At the end last month, Oracle's lead Java platform developer left a blog post giving an overview of previous and upcoming security fixes to Java. While this focus on security is promising (and necessary if Java is not to lose significant traction), the actual number of security issues still being discovered is still staggering for a supposedly mature platform.
A key change to the Java security strategy revolves around the behaviour of Java in browsers: signed applets will not automatically be "unsandboxed". Further more, Oracle is reportedly phasing out the use of unsigned and self-signed applets, combined with improvements to check the revocation status of certificates. This latter change is potentially significant for developers (myself included) who have been "lazy" with signing their apps, but probably a necessary step in the long run. (However, it is still important to have in the back of one's mind that knowing somebody's identity does not necessarily reveal anything about their intentions...)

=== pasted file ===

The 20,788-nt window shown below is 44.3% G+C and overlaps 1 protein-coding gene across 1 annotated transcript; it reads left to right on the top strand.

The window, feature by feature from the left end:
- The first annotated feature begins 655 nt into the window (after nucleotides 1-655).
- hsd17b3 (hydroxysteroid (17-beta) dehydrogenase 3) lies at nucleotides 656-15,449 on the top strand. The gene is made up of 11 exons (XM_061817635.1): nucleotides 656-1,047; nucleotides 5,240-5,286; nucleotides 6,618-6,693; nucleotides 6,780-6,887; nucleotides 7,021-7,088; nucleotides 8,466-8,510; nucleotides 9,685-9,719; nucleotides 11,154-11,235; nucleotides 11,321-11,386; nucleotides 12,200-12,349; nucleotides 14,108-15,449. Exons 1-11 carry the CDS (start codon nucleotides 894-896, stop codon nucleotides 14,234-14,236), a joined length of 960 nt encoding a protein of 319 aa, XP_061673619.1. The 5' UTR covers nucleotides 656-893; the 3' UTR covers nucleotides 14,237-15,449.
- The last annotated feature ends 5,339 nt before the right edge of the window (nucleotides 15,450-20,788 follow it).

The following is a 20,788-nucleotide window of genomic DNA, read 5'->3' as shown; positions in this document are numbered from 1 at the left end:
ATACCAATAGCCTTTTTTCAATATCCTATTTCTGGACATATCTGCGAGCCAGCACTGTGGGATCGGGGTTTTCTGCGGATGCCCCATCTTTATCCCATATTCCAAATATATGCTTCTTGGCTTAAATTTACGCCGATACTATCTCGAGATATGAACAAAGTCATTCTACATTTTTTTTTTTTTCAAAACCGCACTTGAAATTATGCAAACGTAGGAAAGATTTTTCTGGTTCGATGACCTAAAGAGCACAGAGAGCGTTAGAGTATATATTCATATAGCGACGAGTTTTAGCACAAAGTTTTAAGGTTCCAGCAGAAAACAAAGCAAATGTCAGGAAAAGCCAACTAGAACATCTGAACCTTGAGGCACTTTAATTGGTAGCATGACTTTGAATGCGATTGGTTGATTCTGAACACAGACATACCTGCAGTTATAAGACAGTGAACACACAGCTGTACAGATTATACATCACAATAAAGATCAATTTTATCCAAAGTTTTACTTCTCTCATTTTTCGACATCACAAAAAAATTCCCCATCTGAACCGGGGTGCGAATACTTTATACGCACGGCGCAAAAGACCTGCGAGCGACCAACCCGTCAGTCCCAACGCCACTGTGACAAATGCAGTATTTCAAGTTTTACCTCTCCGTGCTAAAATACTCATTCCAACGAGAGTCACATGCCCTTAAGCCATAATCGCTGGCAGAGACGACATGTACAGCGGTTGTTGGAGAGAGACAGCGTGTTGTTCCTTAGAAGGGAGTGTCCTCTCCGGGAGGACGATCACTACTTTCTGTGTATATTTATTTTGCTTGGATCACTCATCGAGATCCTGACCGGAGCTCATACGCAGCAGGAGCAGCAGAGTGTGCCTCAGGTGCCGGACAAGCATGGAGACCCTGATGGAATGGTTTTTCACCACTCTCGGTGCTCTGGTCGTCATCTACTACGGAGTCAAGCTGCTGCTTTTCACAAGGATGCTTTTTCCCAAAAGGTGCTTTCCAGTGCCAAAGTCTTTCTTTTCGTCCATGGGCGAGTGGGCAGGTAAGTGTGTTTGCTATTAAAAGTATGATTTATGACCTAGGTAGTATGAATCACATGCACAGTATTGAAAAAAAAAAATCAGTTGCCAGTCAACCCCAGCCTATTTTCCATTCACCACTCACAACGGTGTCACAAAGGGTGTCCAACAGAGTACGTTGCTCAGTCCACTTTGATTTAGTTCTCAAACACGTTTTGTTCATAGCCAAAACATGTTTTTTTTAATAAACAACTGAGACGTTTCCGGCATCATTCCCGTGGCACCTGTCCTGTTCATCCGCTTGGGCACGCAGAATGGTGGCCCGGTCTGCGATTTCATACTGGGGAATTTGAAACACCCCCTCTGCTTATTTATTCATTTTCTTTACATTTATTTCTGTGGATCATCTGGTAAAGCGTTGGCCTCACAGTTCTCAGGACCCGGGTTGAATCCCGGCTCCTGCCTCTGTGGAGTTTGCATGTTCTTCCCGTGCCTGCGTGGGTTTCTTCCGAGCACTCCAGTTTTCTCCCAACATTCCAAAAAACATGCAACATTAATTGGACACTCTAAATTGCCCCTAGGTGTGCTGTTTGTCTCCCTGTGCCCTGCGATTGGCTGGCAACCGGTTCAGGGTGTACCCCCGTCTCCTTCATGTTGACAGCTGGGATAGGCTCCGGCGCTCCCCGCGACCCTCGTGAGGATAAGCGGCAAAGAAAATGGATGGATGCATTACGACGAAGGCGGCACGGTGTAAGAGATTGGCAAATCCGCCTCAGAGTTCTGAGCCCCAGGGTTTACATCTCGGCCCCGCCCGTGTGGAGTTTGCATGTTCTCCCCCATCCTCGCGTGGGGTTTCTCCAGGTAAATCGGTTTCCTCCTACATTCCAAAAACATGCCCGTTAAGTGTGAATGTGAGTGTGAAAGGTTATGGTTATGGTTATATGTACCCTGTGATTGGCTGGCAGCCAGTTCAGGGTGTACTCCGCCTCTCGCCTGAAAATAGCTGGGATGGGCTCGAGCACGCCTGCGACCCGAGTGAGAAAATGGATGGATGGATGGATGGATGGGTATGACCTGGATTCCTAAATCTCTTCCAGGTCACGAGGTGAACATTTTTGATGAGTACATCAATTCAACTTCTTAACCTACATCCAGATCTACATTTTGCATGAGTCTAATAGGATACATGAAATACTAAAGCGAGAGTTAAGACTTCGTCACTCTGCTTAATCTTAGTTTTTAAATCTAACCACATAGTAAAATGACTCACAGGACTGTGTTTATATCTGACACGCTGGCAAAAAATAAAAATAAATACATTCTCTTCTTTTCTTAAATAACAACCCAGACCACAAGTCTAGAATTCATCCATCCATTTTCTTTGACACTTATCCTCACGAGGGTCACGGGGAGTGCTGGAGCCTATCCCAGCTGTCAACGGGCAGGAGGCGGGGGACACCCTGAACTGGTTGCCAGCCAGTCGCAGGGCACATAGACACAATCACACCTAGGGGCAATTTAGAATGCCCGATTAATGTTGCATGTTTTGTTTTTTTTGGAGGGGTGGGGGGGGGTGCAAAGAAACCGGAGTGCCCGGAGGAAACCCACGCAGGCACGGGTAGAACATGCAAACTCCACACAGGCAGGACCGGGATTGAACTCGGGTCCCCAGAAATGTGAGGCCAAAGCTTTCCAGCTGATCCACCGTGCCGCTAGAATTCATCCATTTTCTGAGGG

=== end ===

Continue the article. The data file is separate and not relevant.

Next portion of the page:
Oracle are also addressing the issue that companies are being put off using Java server-side because of the recent reports of security issues with Java in web browsers. Technologically speaking, many of these fears are probably unfounded. But from a business point of view (read: how many programmers will be using Java in the future), Oracle does apparently understand the need to address perceptions of security as well as actual security issues.
In the meantime, a significant proportion of web traffic nowadays is coming from devices and browsers that do not support Java. I suspect that for client-side applications, many developers have already begun to adopt alternative solutions in any case.